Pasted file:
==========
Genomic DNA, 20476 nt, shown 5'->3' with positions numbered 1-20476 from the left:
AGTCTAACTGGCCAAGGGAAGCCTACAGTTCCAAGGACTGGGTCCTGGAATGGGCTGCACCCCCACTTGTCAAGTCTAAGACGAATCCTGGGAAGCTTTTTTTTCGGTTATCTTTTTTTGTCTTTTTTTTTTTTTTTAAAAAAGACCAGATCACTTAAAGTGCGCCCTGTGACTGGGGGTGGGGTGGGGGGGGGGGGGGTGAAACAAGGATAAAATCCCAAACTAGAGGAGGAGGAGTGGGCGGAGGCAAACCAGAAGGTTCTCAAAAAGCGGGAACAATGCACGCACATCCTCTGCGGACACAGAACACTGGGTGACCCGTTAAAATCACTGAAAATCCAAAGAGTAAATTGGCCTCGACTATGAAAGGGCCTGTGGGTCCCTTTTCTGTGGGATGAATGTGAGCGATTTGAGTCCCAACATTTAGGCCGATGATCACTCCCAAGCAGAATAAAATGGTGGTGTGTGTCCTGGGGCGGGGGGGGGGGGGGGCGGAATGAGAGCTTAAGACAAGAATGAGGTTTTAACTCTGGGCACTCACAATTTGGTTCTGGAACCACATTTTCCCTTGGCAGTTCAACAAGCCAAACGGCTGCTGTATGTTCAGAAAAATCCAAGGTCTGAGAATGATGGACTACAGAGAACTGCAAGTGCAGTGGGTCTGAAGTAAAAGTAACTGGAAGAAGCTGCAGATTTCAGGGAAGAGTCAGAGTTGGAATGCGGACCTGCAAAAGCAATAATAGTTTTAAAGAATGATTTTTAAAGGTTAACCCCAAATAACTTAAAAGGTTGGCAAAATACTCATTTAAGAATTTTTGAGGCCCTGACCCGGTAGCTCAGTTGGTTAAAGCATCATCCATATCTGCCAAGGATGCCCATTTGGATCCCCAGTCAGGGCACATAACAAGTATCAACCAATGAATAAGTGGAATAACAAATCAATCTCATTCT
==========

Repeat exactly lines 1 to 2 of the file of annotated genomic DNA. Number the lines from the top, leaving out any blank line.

Genomic DNA, 20476 nt, shown 5'->3' with positions numbered 1-20476 from the left:
AGTCTAACTGGCCAAGGGAAGCCTACAGTTCCAAGGACTGGGTCCTGGAATGGGCTGCACCCCCACTTGTCAAGTCTAAGACGAATCCTGGGAAGCTTTTTTTTCGGTTATCTTTTTTTGTCTTTTTTTTTTTTTTTAAAAAAGACCAGATCACTTAAAGTGCGCCCTGTGACTGGGGGTGGGGTGGGGGGGGGGGGGGTGAAACAAGGATAAAATCCCAAACTAGAGGAGGAGGAGTGGGCGGAGGCAAACCAGAAGGTTCTCAAAAAGCGGGAACAATGCACGCACATCCTCTGCGGACACAGAACACTGGGTGACCCGTTAAAATCACTGAAAATCCAAAGAGTAAATTGGCCTCGACTATGAAAGGGCCTGTGGGTCCCTTTTCTGTGGGATGAATGTGAGCGATTTGAGTCCCAACATTTAGGCCGATGATCACTCCCAAGCAGAATAAAATGGTGGTGTGTGTCCTGGGGCGGGGGGGGGGGGGGGCGGAATGAGAGCTTAAGACAAGAATGAGGTTTTAACTCTGGGCACTCACAATTTGGTTCTGGAACCACATTTTCCCTTGGCAGTTCAACAAGCCAAACGGCTGCTGTATGTTCAGAAAAATCCAAGGTCTGAGAATGATGGACTACAGAGAACTGCAAGTGCAGTGGGTCTGAAGTAAAAGTAACTGGAAGAAGCTGCAGATTTCAGGGAAGAGTCAGAGTTGGAATGCGGACCTGCAAAAGCAATAATAGTTTTAAAGAATGATTTTTAAAGGTTAACCCCAAATAACTTAAAAGGTTGGCAAAATACTCATTTAAGAATTTTTGAGGCCCTGACCCGGTAGCTCAGTTGGTTAAAGCATCATCCATATCTGCCAAGGATGCCCATTTGGATCCCCAGTCAGGGCACATAACAAGTATCAACCAATGAATAAGTGGAATAACAAATCAATCTCATTCT